Bread in Each House

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Our Scripture Lesson this week, from the Book of Acts, takes place on the Day of Pentecost.

In the Christian tradition, of course, we associate the Day of Pentecost with the gift of the Holy Spirit and the birth of the church.

In the Jewish tradition, however, the Day of Pentecost is all about BREAD.

The festival harkens back to the Exodus from Egypt and the journey to the land of promise and plenty. It is the story of God’s providence told over and over by first century Jews, and even to this day in twenty-first century Judaism.

Once the ancient Israelites are safely out of Egypt, the story goes, all hell breaks loose. There is no bread. There is no meat. There is no wine. There is no water.

The people are desperate.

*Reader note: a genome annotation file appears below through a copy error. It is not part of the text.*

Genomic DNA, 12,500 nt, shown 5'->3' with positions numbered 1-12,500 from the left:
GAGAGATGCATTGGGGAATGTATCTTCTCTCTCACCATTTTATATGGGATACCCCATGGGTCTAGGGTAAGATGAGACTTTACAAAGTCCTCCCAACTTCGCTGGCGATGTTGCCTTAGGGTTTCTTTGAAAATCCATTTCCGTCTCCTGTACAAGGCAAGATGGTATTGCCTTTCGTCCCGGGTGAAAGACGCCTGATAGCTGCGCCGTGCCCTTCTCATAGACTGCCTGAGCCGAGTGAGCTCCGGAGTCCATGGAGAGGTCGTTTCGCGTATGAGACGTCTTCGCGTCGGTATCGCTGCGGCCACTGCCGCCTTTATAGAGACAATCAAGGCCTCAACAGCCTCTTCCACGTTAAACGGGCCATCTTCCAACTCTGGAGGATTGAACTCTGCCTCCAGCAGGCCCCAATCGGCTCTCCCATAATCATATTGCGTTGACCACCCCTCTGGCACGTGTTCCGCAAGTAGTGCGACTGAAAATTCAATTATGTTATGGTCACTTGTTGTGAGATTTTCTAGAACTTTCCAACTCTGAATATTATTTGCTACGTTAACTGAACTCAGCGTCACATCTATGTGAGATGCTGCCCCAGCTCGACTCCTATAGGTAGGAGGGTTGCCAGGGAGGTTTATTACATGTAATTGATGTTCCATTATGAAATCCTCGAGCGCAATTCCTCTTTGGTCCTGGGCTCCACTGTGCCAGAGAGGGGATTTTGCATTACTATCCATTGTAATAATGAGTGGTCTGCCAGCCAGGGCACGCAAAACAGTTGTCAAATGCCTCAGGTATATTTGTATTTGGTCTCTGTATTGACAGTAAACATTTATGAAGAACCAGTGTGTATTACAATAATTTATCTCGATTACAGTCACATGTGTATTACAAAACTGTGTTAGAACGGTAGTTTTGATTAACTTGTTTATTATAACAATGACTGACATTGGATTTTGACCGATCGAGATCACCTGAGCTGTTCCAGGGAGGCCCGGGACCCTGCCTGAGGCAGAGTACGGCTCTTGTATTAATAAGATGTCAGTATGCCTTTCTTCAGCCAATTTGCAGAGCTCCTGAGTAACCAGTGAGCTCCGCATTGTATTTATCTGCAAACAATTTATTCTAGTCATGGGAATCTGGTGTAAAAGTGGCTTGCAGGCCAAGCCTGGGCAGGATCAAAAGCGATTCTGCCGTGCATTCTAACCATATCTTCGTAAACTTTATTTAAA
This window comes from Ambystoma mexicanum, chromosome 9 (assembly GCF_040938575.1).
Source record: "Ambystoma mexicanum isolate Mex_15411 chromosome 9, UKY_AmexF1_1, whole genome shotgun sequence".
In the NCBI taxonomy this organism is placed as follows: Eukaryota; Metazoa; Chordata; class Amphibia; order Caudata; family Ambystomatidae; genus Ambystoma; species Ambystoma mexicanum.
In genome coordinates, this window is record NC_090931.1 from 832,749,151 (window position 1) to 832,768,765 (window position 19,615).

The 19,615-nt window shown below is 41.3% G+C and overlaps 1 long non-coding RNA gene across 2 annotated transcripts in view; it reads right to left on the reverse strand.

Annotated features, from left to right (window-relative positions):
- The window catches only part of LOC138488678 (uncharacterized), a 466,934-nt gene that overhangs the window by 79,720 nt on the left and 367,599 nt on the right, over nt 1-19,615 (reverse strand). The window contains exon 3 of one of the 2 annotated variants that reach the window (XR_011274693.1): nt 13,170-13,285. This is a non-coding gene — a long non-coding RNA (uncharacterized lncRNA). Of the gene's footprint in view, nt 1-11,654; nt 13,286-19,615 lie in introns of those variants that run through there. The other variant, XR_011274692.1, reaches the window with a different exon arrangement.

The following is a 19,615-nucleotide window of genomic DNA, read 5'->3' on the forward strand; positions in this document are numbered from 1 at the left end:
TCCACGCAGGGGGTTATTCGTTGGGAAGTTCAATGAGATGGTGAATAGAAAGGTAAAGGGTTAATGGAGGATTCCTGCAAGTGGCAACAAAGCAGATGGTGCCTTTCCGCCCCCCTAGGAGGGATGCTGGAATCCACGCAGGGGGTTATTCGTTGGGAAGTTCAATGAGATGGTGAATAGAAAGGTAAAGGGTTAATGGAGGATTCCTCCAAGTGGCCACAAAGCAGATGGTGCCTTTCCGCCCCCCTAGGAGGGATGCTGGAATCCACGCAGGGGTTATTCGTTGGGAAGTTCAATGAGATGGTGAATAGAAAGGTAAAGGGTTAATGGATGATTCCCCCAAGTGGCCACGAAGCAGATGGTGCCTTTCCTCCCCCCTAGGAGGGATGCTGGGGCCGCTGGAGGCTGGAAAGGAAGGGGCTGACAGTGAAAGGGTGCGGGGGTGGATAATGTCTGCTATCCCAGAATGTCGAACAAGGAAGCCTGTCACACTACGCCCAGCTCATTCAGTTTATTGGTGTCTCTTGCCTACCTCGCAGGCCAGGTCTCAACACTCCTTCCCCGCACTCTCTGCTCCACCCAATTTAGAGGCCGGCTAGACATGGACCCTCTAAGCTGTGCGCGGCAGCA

But they are also blind.

Manna from heaven has fallen from the sky. All you have to do every morning is take what you need and leave the rest. It’s not the kind of bread you were used to in Egypt, God says to Moses, who then tells the people. But it will keep you alive on the journey.

Here is the thing I am trying to teach you, God says to Moses, who then tells the people: if you take too much of this new kind of bread, it will rot. Hoarding stinks! But if you take just enough, all will be fed. Which is how I want you to live together, God says to Moses, who then tells the people, once you get to the land of promise plenty.

How God wants the people to live together once they come to the land of promise and plenty is also the subject of the commandments God gives to Moses on the top of Mount Sinai. The Big Ten we know, of course. But there are so many more.